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Implementation of the trial emulation approach in medical research: a scoping review



When conducting randomised controlled trials is impractical, an alternative is to carry out an observational study. However, making valid causal inferences from observational data is challenging because of the risk of several statistical biases. In 2016 Hernán and Robins put forward the ‘target trial framework’ as a guide to best design and analyse observational studies whilst preventing the most common biases. This framework consists of (1) clearly defining a causal question about an intervention, (2) specifying the protocol of the hypothetical trial, and (3) explaining how the observational data will be used to emulate it.


The aim of this scoping review was to identify and review all explicit attempts of trial emulation studies across all medical fields. Embase, Medline and Web of Science were searched for trial emulation studies published in English from database inception to February 25, 2021. The following information was extracted from studies that were deemed eligible for review: the subject area, the type of observational data that they leveraged, and the statistical methods they used to address the following biases: (A) confounding bias, (B) immortal time bias, and (C) selection bias.


The search resulted in 617 studies, 38 of which we deemed eligible for review. Of those 38 studies, most focused on cardiology, infectious diseases or oncology and the majority used electronic health records/electronic medical records data and cohort studies data. Different statistical methods were used to address confounding at baseline and selection bias, predominantly conditioning on the confounders (N = 18/49, 37%) and inverse probability of censoring weighting (N = 7/20, 35%) respectively. Different approaches were used to address immortal time bias, assigning individuals to treatment strategies at start of follow-up based on their data available at that specific time (N = 21, 55%), using the sequential trial emulations approach (N = 11, 29%) or the cloning approach (N = 6, 16%).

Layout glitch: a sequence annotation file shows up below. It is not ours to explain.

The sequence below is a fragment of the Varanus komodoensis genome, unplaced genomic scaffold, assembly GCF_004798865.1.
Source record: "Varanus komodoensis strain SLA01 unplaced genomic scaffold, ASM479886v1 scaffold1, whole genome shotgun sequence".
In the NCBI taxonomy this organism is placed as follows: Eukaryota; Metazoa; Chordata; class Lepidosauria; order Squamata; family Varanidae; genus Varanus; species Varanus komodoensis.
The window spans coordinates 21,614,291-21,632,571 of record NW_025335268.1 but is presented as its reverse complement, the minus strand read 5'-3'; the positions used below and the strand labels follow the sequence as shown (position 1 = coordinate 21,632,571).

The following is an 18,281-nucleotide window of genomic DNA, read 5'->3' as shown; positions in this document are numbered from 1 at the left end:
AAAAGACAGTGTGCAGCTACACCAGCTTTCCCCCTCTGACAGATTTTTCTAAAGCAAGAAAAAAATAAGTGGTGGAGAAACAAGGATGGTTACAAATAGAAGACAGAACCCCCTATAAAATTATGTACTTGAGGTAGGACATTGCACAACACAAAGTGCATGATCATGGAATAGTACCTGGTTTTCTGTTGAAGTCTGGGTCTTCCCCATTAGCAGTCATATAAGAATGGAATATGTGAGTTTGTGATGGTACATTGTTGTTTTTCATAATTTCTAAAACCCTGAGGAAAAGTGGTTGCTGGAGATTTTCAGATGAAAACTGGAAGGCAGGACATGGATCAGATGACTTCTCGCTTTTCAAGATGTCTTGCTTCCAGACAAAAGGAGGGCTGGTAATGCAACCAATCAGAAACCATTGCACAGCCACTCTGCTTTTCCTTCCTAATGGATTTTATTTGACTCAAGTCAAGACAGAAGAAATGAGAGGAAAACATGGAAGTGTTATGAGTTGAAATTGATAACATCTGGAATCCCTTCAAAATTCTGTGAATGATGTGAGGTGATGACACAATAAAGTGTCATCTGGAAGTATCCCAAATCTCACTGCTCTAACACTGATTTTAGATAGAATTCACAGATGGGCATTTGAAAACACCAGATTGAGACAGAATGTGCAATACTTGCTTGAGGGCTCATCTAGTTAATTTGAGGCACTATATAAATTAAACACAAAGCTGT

Different methods can be leveraged to address (A) confounding bias, (B) immortal time bias, and (C) selection bias. When working with observational data, and if possible, the ‘target trial’ framework should be used as it provides a structured conceptual approach to observational research.

Peer Review reports


In medical research, randomised controlled trials (RCTs) are considered the gold-standard study to evaluate the effectiveness of a treatment [1]. However, RCTs are sometimes not feasible due to factors such as their high cost, and even when viable, can still take too long to provide answers to inform pressing clinical and health policy decisions. In this scenario the careful analysis of observational data might provide an alternative to generate evidence to guide those decisions [2,3,4].

Observational data is a broad term that includes any patient data, health, and care information collected in non-experimental settings (e.g. RCTs) [5, 6]. In this paper, we make the distinction between two types of observational data: research-generated data and non-research-generated data (Table 1).

Table 1 Sources of two different types of observational data

Accurate estimation of treatment effects from observational data is challenging. The main reason for that is the possibility of confounding of the effect of treatment on the clinical outcome(s). Unlike in RCTs, in observational studies, patients are not randomly assigned to treatment groups at baseline. Instead, each patient is prescribed a treatment by a clinician according to their demographic and clinical characteristics (e.g. gender, age, severity of illness etc.), which is likely to result in an unequal distribution of these characteristics across treatment groups. If these characteristics are also prognostic factors for the outcome(s), and hence confounders, they must be accounted for, otherwise this may result in confounding bias [13, 14].